Cover image for Design for victory : World War II posters on the American home front
Title:
Design for victory : World War II posters on the American home front
Author:
Bird, William L.
Personal Author:
Edition:
First edition.
Publication Information:
New York : Princeton Architectural Press, [1998]

©1998
Physical Description:
vii, 111 pages : illustrations (some color) ; 21 x 23 cm
Language:
English
Contents:
Poster's place in wartime -- War aims through art -- Art, advertising, and audience -- Retooling for victory: the factory front -- Postwar aims and private aspirations.
ISBN:
9781568981406
Format :
Book

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D743.25 .B57 1998 Adult Non-Fiction Central Closed Stacks
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Summary

Summary

Inciting Americans at home to do their part in producing for the war effort, the poster-inexpensive, accessible, and ever-present-was an ideal agent for making war aims the personal mission of every citizen. From 1941 to 1945, government agencies, businesses, and private organizations issued an array of poster images linking the military front with the home front, calling upon all Americans to boost production at work and at home. The U.S. Office of War Information created the "Poster Pledge," urging volunteers to "avoid poster waste," "treat posters as real war ammunition," and "never let a poster lie idle."
This colorful collection of over 150 World War II-era posters focuses on the theme of wartime production on the home front. The range of designs and images will inspire graphic designers, while the descriptive captions and informative text will interest history and military buffs. Some of the famous slogans these posters introduced include "When you ride alone you ride with Hitler," "She won't talk-will you? The enemy has ears," "This is America...Keep it Free," and "Remember Pearl Harbor-purl harder!"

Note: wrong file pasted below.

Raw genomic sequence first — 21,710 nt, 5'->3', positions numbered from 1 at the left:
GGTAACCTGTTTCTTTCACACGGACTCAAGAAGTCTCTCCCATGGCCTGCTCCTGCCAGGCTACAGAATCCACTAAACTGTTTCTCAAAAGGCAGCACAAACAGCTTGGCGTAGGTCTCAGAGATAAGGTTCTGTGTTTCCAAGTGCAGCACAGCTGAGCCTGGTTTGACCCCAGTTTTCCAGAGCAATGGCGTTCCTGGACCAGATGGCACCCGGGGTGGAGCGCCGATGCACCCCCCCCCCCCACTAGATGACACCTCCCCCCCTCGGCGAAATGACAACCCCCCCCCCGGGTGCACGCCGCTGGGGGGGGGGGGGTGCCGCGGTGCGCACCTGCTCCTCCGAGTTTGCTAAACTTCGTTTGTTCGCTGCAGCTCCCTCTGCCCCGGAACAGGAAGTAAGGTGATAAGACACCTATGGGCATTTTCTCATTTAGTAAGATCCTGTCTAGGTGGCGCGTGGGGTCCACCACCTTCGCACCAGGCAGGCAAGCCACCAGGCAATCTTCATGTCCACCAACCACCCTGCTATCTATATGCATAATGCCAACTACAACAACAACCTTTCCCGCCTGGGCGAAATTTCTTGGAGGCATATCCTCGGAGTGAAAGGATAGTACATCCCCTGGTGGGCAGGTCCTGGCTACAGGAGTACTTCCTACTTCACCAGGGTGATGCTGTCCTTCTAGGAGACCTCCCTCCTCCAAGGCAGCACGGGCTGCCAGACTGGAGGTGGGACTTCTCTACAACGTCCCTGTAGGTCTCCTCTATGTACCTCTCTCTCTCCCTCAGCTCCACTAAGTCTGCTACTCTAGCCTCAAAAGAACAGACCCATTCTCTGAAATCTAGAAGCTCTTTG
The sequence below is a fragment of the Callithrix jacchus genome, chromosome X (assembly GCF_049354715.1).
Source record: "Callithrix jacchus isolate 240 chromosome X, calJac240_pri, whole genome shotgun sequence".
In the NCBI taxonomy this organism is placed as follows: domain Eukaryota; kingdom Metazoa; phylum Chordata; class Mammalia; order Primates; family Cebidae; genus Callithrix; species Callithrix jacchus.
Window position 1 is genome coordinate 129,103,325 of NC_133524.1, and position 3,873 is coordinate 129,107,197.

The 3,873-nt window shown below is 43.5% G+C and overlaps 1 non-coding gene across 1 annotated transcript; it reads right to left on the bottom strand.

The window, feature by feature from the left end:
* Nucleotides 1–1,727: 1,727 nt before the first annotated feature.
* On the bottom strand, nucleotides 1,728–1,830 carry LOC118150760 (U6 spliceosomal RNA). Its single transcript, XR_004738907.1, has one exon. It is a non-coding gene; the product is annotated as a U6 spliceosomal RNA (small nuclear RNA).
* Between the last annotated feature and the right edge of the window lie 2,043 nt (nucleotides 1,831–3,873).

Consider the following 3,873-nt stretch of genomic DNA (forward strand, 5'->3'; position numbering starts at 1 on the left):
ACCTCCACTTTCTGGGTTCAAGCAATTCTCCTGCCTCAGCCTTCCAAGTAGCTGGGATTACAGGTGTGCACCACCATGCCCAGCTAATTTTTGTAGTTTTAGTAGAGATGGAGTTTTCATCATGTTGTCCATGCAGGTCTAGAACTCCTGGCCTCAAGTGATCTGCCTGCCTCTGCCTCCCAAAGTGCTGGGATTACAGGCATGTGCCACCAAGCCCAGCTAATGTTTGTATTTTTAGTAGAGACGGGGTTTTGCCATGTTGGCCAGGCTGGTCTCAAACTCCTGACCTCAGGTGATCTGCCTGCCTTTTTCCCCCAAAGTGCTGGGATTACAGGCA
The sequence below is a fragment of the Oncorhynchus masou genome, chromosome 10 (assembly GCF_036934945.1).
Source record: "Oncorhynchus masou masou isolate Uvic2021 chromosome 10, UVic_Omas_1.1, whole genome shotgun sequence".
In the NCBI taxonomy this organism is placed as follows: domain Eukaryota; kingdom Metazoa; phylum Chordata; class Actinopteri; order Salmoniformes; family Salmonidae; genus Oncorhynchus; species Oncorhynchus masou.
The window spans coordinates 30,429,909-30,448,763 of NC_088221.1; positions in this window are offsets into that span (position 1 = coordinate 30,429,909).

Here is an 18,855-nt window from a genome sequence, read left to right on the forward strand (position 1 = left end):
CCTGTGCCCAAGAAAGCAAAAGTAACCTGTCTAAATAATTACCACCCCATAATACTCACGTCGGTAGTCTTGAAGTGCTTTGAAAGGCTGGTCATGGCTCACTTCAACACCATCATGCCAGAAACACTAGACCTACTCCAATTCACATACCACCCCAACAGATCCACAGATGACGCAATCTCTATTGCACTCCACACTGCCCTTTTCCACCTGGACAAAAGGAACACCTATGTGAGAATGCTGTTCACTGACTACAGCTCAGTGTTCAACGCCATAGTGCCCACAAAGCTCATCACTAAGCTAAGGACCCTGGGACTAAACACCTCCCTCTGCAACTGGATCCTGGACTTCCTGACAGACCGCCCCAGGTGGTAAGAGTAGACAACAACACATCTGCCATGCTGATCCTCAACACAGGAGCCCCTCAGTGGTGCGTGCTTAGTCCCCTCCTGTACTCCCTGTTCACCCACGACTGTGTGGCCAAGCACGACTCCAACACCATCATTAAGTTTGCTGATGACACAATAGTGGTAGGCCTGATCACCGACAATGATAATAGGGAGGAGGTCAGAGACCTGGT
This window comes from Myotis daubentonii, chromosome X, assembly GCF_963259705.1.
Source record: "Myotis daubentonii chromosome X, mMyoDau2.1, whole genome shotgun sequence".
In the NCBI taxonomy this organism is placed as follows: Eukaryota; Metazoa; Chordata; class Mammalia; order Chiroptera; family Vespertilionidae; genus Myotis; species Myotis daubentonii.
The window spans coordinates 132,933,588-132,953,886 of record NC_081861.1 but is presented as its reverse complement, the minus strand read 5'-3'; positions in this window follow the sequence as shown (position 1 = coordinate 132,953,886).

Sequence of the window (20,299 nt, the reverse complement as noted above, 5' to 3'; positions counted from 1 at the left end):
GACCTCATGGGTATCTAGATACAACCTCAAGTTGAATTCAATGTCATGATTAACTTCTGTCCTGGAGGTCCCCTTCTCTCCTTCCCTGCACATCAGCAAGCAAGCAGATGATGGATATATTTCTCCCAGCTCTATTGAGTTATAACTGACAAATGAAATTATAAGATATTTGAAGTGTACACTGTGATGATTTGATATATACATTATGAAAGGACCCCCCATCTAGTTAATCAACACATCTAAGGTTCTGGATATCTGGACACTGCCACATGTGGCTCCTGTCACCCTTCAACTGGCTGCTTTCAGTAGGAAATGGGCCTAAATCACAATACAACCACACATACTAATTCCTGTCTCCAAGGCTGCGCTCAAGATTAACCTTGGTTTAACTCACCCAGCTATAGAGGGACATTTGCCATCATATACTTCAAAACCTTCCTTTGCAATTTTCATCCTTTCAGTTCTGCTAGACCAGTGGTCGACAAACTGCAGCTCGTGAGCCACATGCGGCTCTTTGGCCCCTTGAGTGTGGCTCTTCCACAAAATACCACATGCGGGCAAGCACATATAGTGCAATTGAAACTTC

Author Notes

William L. Bird, Jr. and Harry R. Rubenstein are curators at the National Museum of American History, Smithsonian Institution in Washington, D.C., which houses this collection.

William L. Bird, Jr. and Harry R. Rubenstein are curators at the National Museum of American History, Smithsonian Institution in Washington, D.C., which houses this collection.


Reviews 1

Choice Review

The communications revolution of the 20th century, which moved the US toward a visually oriented popular culture, reached one of its greatest peaks during WW II in the form of home-front propaganda. Although a great deal has been written about wartime film and radio propaganda, little systematic research has focused on posters. Based on the collection of the National Museum of American History, Bird's book presents the reader with a vast number of posters. Unlike many heavily illustrated works, the text of this book outlines the evolution of poster propaganda and is based on solid research in the records of the Office of War Information (OWI). One interesting revelation is that a large majority of posters were not produced by the OWI. In fact, a conservative Congress, fearful that official propaganda would push Roosevelt's liberal ideology, limited the activities of that agency. This left poster propaganda in the hands of amateurs, especially business and labor, to develop an intense competition over who was more jingoistic. Interestingly, although numerous posters attempted to prod workers toward greater productivity, none mentioned that such efforts would also lead to greater corporate profits. All levels. F. Krome; Jacob Rader Marcus Center of the American Jewish Archives